In Germany – home to BMW, Daimler and VW – energy company RWE plans to help a Chinese company launch its electric cars. The move could pressure German carmakers to ramp up mass production of their own electric vehicles.
Chinese electric cars are headed for German cities
RWE and China's BYD have teamed to bring electrical cars to Germany, beginning with a trial fleet in 2011. A mass rollout in Germany and several other European markets is planned the following year.
The deal with the Chinese company, a battery specialist that has since expanded into car manufacturing, follows a string of agreements with other manufacturers, including France's Renault, Japan's Nissan and Daimler.
The centrepiece of the agreement is a package deal for electric car enthusiasts, consisting of BYD's electric vehicles and RWE's fast-charging posts and electricity supplied exclusively from renewable sources. Two models will be initially available and targeted primarily at consumers in cities driving shorter distances.
Already on the market
The one model is a plug-in hybrid car that combines new electric and conventional internal combustion systems. On the market in China since early this year, it has a range of between 60 and 100 kilometers when running only on electricity. The other newer model will be a purely electric vehicle with a battery range of about 300 kilometers and an acceleration of 0 to 100 kilometers per hour within 10 seconds.
RWE plans to charge electric cars with electricity from rewewable energy sources
The package will include a fast-charging device from RWE, access to the company's expanding network of public charging points – now at around 450 – and electricity generated by wind and solar systems.
RWE spokesman Peter Hoscheidt told Deutsche Welle that no decision has yet been reached on whether the cars and charging unit can be leased in addition to being purchased or both and what the prices will be. But he said both options will be likely and prices will be attractive to garner attention.
In Berlin, the German energy company is already collaborating with Daimler in a field trial. They're testing Smart cars powered by lithium-ion batteries, which can be charged at home and public supply points. The collaboration is one of several electric car initiatives running under the German government's e-mobility program.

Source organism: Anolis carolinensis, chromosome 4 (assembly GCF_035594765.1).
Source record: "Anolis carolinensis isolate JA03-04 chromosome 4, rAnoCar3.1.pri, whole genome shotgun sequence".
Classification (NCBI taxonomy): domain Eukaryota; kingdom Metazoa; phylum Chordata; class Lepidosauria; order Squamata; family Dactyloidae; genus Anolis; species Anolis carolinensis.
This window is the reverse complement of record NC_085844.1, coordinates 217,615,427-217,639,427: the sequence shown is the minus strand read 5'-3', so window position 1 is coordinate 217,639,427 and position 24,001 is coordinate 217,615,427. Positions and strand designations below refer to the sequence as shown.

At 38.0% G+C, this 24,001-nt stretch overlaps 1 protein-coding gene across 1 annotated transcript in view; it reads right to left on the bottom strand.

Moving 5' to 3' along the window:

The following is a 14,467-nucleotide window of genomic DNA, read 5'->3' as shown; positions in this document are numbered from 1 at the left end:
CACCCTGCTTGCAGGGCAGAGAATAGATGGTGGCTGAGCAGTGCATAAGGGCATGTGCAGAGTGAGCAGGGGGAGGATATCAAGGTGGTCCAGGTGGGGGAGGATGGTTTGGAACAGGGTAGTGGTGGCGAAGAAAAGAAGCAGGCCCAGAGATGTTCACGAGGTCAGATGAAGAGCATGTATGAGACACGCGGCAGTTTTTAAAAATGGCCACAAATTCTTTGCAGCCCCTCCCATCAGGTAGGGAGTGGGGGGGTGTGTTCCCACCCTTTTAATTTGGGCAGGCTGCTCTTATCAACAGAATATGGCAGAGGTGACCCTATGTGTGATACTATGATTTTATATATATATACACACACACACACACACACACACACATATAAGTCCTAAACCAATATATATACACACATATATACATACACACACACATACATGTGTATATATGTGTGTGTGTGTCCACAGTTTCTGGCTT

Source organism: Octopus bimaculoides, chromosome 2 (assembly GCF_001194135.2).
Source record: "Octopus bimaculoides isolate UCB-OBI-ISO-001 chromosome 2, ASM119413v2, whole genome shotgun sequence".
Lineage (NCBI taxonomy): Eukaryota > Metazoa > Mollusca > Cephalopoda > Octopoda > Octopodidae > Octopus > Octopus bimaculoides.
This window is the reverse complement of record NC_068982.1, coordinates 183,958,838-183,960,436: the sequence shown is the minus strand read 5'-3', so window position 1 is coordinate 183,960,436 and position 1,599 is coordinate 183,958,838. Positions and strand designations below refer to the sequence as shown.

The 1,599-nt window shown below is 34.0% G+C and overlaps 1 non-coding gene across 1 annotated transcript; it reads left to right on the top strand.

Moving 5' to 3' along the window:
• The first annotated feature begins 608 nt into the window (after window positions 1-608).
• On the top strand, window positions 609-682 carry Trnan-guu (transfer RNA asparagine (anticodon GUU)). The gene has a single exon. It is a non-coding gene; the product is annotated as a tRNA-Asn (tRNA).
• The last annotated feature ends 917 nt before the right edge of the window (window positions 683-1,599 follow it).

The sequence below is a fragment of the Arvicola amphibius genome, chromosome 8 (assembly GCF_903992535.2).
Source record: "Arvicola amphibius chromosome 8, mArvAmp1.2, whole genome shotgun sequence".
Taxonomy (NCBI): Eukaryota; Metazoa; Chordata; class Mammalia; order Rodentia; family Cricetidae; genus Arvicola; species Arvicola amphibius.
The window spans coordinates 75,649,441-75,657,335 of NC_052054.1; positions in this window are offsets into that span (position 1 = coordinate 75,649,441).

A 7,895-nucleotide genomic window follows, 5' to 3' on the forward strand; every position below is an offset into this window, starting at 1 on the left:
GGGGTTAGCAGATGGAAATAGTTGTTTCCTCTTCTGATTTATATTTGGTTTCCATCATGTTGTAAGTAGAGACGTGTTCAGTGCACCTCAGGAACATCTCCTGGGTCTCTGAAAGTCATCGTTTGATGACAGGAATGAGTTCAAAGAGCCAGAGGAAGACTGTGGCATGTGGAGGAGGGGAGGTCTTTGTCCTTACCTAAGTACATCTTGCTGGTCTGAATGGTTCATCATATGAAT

Through their collaboration, RWE and BYD also hope to contribute to standardization efforts in the nascent electric car industry. Standardized components are crucial to kick start mass production. But the standardization process of a new technology, like electrically powered cars, is often accompanied by power struggles between groups seeking recognition of their own systems as standards in order to collect royalty fees down the road.
RWE sees the day coming when "fill it up" is replaced by "charge it up"
Why the cooperation with a Chinese manufacturer now? Because the Chinese, Hoscheidt said, promise mass production by 2012, thus ensuring a sufficient supply of competitively priced vehicles.
"This is by no means an exclusive agreement," he said. "We're seeking partners to push electric cars. The sooner they can deliver, the better."
Coveted battery technolgy
Earlier this year, BYD and Daimler signed an agreement to develop and build electric cars for the Chinese market. The cars will be sold under a jointly owned brand. Daimler plans to take advantage of BYD's battery technology to help boost Chinese sales.
BYD is China's sixth-biggest car manufacturer by sales last year. American billionaire Warren Buffet owns 10 percent of the company.
But Ferdinand Dudenhoeffer, a professor at the University of Duisburg-Essen and an expert on the German auto industry warns about expecting too much too soon from Chinese car makers.
"Let's see what comes," he told Deutsche Welle. "We've seen a few Chinese manufacturers come to Europe, and they've failed."
BYD's car sales have been dropping noticeably in its home market, according to Dudenhoeffer. "There's plenty of demand in China but other cars are apparently in greater demand," he said.
Nevertheless, Dudenhoeffer welcomes the latest attempt to push electric cars in Germany.
"There's a lot more happening in a number of countries like France," he said, pointing to financial incentives. "In Germany, there's still just a lot of hot air."
Author: John Blau
Editor: Cyrus Farivar